What Is the Survival Rate of Bacterial Meningitis?

Reviewed on 11/1/2021

What Is Bacterial Meningitis?

Bacterial meningitis can be fatal in one in 10 cases. The survival rate for bacterial meningitis is lowest in the first year of life, increases in midlife, and decreases again in old age. It can also cause permanent and severe disability, such as deafness or brain injury in one in seven survivors.
Bacterial meningitis can be fatal in one in 10 cases. The survival rate for bacterial meningitis is lowest in the first year of life, increases in midlife, and decreases again in old age. It can also cause permanent and severe disability, such as deafness or brain injury in one in seven survivors.

Bacterial meningitis is a bacterial infection that causes inflammation of the protective membranes covering the brain and spinal cord (called the “meninges”). 

Bacterial meningitis is a medical emergency and must be treated promptly. It can be fatal, and in some cases, people can die very quickly after infection. One in 10 cases of bacterial meningitis is fatal, and one of every seven survivors suffers from permanent and severe disability, such as deafness or brain injury

The survival rate for bacterial meningitis is lowest in the first year of life, increases in midlife, and decreases again in old age.

What Are Symptoms of Bacterial Meningitis?

Symptoms of bacterial meningitis may include a sudden onset of:

  • Fever
  • Headache
  • Stiff neck
  • Nausea
  • Vomiting
  • Altered mental status (confusion)
  • Eye sensitivity to light (photophobia)
  • Rash: red or purple spots on the skin that do not go away when touched 
  • Seizures 

Other symptoms of bacterial meningitis include:

  • Sleepiness or trouble waking up from sleep
  • Irritability
  • Loss of appetite
  • Lethargy (lack of energy)

Symptoms of bacterial meningitis in newborns and babies may include:

  • Inactivity or slow movement
  • Irritability
  • Sleepiness or trouble waking up from sleep
  • Being more fussy than usual
  • Lethargy 
  • Vomit
  • Poor feeding
  • Bulging fontanelle (soft spot on an infant’s head) 
  • Abnormal reflexes

How Do You Get Bacterial Meningitis?

Common bacteria that cause bacterial meningitis in the United States include: 

The bacterium that causes tuberculosis (TB), Mycobacterium tuberculosis, is a less common cause of bacterial meningitis, called TB meningitis.

Some bacteria are more likely to affect certain age groups:

  • Newborns: Group B Streptococcus, S. pneumoniae, L. monocytogenes, E. coli
  • Babies and young children: S. pneumoniae, N. meningitidis, H. influenzae, group B Streptococcus, M. tuberculosis
  • Teens and young adults: N. meningitidis, S. pneumoniae
  • Older adults: S. pneumoniae, N. meningitidis, H. influenzae, group B Streptococcus, L. monocytogenes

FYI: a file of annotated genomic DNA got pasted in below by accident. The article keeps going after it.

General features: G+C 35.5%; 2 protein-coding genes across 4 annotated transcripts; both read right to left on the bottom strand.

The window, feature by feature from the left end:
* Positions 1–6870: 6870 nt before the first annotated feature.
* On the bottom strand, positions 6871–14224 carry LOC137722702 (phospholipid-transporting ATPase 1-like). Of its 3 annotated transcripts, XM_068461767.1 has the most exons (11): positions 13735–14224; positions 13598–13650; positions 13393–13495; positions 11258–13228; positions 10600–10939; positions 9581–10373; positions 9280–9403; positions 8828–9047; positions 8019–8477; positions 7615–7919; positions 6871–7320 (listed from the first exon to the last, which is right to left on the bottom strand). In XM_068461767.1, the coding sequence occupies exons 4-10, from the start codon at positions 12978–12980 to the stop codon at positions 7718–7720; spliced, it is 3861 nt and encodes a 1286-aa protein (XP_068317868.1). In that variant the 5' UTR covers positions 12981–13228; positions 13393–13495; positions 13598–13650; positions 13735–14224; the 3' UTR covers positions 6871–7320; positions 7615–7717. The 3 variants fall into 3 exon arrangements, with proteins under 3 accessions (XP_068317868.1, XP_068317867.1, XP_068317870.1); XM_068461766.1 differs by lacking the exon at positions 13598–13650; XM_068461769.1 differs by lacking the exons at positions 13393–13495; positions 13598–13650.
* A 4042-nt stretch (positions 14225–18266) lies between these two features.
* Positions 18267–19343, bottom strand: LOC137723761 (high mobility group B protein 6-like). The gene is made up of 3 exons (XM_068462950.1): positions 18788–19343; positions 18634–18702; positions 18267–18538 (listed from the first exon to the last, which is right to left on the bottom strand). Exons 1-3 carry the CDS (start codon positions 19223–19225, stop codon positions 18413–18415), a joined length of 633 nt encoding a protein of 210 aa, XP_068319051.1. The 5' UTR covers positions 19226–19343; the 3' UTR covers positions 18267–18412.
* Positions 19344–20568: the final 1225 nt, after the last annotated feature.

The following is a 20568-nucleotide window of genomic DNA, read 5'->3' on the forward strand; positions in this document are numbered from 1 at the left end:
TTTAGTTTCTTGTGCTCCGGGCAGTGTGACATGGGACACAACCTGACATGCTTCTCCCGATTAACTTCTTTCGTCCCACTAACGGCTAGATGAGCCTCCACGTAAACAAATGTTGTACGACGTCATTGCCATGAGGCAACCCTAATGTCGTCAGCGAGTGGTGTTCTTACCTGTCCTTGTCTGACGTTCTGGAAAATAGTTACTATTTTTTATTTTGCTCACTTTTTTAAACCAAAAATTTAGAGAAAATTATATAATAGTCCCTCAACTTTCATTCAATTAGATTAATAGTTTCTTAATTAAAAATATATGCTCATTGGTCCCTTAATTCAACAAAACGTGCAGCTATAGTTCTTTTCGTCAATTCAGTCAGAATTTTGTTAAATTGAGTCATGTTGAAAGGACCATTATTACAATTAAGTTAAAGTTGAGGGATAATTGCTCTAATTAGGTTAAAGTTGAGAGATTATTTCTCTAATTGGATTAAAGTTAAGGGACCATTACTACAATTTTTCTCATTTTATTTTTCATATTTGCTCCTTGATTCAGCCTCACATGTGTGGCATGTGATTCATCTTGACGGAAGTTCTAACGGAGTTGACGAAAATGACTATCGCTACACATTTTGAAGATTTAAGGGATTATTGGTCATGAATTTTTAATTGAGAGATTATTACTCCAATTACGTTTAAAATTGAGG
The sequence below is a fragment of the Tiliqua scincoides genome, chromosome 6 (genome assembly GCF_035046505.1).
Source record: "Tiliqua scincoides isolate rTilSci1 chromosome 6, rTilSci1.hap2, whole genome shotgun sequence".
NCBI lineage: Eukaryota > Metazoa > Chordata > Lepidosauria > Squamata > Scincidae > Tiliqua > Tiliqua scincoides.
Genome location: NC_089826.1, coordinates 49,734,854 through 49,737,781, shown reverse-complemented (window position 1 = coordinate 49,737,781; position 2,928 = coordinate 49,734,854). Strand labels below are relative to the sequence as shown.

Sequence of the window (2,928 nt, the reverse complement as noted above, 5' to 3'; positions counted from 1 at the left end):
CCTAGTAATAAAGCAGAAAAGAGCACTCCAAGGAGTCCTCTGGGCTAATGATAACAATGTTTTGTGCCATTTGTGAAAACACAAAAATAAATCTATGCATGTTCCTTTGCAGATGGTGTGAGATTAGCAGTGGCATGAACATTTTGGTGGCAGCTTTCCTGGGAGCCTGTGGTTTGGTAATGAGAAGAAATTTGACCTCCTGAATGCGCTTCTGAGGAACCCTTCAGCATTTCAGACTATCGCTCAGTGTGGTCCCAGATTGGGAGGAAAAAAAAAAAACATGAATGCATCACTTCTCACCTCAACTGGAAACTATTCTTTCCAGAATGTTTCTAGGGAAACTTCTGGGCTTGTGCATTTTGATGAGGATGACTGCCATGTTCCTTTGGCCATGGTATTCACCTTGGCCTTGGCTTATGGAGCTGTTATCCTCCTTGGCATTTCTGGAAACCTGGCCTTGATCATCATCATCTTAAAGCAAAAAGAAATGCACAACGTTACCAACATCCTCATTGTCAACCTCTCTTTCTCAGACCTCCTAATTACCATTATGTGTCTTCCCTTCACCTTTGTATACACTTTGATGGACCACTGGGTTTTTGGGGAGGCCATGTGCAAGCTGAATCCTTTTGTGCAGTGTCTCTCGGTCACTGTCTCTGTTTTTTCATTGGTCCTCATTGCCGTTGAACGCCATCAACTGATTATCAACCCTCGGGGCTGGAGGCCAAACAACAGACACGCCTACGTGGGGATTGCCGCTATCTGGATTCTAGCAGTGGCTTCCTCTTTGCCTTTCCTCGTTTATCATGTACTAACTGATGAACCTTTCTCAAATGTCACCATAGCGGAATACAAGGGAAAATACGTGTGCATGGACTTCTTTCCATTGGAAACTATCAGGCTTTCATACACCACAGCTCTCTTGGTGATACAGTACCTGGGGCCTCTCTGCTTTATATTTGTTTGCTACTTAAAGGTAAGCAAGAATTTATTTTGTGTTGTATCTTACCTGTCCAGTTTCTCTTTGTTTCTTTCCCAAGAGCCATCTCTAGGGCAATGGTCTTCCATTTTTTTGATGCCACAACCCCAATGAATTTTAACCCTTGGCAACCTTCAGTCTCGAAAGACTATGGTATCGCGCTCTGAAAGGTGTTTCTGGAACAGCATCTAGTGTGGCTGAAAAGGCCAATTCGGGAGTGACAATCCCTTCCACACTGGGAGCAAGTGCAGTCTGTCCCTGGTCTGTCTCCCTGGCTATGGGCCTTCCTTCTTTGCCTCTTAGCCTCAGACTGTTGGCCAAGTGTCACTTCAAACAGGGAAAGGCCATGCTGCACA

How Is Bacterial Meningitis Diagnosed?

In addition to a patient’s history (which may include a travel history) and physical examination, if meningitis is suspected, testing to diagnose the illness may include: 

  • Cerebrospinal fluid tests
  • Blood tests
  • Nose or throat swabs
  • Stool sample testing
  • Brain scan

QUESTION

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What Is the Treatment for Bacterial Meningitis?

Treatment for bacterial meningitis involves antibiotics. The choice of antibiotic depends on the infectious agent and the age of the patient.


 

How Do You Prevent Bacterial Meningitis?

To prevent some forms of bacterial meningitis: 

  • Get vaccines on schedule
    • Meningococcal vaccines to help protect against N. meningitidis
    • Pneumococcal vaccines to help protect against S. pneumoniae
    • Hib vaccines to help protect against Hib
    • Bacille Calmette-Guérin vaccine to help protect against tuberculosis disease (not widely used in the U.S.)
    • As with any vaccine, these vaccines do not work 100% of the time and they do not protect against infections from all the types (strains) of each of these bacteria
  • Pregnant women who test positive for group B Streptococcus when they are 36-37 weeks pregnant can receive antibiotics during labor to prevent passing group B strep to their newborns
  • Pregnant women can reduce their risk of meningitis caused by L. monocytogenes by avoiding certain foods during pregnancy such as soft cheeses, celery, sprouts, cantaloupe, and ice cream

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Reviewed on 11/1/2021
References
Image Source: iStock Images

https://www.cdc.gov/meningitis/bacterial.html

https://www.uptodate.com/contents/bacterial-meningitis-the-basics?search=bacterial%20meningitis&source=search_result&selectedTitle=1~150&usage_type=default&display_rank=1

https://www.medscape.com/answers/232915-10782/what-is-mortality-rate-associated-with-bacterial-meningitis